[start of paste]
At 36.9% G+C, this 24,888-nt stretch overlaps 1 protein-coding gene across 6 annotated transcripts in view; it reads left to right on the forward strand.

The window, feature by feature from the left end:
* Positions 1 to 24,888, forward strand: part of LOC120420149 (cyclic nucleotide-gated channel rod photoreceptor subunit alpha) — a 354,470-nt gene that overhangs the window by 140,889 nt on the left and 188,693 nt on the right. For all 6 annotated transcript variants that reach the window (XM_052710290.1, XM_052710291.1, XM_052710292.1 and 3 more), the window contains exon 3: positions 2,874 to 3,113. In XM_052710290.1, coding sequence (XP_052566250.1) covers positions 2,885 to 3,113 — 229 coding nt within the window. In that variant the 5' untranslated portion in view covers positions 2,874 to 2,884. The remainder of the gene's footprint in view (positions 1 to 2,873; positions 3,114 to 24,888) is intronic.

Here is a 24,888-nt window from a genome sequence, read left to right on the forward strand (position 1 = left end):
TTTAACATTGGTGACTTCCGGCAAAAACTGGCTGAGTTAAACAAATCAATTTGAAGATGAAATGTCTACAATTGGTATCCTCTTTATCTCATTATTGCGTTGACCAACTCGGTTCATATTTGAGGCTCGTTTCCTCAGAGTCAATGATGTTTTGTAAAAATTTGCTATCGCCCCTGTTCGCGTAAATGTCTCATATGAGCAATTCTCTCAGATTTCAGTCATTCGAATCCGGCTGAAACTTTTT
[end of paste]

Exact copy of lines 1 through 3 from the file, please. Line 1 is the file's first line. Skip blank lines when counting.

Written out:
At 36.9% G+C, this 24,888-nt stretch overlaps 1 protein-coding gene across 6 annotated transcripts in view; it reads left to right on the forward strand.

The window, feature by feature from the left end:
* Positions 1 to 24,888, forward strand: part of LOC120420149 (cyclic nucleotide-gated channel rod photoreceptor subunit alpha) — a 354,470-nt gene that overhangs the window by 140,889 nt on the left and 188,693 nt on the right. For all 6 annotated transcript variants that reach the window (XM_052710290.1, XM_052710291.1, XM_052710292.1 and 3 more), the window contains exon 3: positions 2,874 to 3,113. In XM_052710290.1, coding sequence (XP_052566250.1) covers positions 2,885 to 3,113 — 229 coding nt within the window. In that variant the 5' untranslated portion in view covers positions 2,874 to 2,884. The remainder of the gene's footprint in view (positions 1 to 2,873; positions 3,114 to 24,888) is intronic.